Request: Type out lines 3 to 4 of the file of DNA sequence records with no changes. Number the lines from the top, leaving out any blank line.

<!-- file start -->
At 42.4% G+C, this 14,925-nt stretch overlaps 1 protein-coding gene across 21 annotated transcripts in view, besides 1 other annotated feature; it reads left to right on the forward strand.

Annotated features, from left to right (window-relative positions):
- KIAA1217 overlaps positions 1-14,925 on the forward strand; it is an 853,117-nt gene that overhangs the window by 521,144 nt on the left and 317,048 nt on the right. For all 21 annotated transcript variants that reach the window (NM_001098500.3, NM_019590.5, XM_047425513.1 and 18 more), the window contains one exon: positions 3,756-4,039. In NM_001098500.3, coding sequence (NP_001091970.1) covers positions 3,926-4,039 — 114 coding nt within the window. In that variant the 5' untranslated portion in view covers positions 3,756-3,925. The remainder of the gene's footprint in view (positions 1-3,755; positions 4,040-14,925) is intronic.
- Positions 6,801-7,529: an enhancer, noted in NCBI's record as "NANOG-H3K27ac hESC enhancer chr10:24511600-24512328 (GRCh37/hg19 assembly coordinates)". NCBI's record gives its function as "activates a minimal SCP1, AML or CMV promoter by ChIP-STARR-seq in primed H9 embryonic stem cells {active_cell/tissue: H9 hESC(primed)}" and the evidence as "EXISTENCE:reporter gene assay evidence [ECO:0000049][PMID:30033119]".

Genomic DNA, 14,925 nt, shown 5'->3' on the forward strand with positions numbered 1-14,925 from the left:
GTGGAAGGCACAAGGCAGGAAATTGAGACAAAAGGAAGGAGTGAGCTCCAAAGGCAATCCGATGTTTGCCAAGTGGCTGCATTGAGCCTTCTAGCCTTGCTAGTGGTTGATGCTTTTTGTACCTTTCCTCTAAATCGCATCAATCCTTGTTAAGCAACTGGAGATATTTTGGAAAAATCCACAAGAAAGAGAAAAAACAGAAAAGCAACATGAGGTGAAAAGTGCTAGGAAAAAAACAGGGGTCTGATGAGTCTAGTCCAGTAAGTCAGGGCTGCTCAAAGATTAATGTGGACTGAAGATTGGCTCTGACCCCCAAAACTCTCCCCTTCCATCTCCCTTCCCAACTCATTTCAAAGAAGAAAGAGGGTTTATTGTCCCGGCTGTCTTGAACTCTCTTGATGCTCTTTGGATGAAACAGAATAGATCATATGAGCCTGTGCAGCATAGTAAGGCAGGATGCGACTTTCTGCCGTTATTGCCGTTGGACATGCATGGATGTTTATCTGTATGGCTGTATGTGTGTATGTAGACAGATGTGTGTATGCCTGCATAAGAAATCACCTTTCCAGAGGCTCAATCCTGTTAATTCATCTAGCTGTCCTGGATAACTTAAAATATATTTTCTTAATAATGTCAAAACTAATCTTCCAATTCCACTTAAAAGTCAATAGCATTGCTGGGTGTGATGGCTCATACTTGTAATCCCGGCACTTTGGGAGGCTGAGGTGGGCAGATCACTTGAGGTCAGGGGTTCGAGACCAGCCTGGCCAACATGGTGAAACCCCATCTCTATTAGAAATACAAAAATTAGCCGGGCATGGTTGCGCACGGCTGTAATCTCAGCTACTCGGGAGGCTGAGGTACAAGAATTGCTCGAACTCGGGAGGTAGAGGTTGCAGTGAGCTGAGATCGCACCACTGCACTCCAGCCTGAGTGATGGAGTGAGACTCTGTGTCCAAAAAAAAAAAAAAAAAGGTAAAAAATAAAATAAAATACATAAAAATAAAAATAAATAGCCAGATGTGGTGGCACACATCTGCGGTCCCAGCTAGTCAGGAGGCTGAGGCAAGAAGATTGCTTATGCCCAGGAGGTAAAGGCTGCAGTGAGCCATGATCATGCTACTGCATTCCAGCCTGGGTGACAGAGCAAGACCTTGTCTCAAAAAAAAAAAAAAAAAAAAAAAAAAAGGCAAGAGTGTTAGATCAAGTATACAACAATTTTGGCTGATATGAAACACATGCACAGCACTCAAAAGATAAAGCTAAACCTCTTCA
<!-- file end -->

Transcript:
- KIAA1217 overlaps positions 1-14,925 on the forward strand; it is an 853,117-nt gene that overhangs the window by 521,144 nt on the left and 317,048 nt on the right. For all 21 annotated transcript variants that reach the window (NM_001098500.3, NM_019590.5, XM_047425513.1 and 18 more), the window contains one exon: positions 3,756-4,039. In NM_001098500.3, coding sequence (NP_001091970.1) covers positions 3,926-4,039 — 114 coding nt within the window. In that variant the 5' untranslated portion in view covers positions 3,756-3,925. The remainder of the gene's footprint in view (positions 1-3,755; positions 4,040-14,925) is intronic.
- Positions 6,801-7,529: an enhancer, noted in NCBI's record as "NANOG-H3K27ac hESC enhancer chr10:24511600-24512328 (GRCh37/hg19 assembly coordinates)". NCBI's record gives its function as "activates a minimal SCP1, AML or CMV promoter by ChIP-STARR-seq in primed H9 embryonic stem cells {active_cell/tissue: H9 hESC(primed)}" and the evidence as "EXISTENCE:reporter gene assay evidence [ECO:0000049][PMID:30033119]".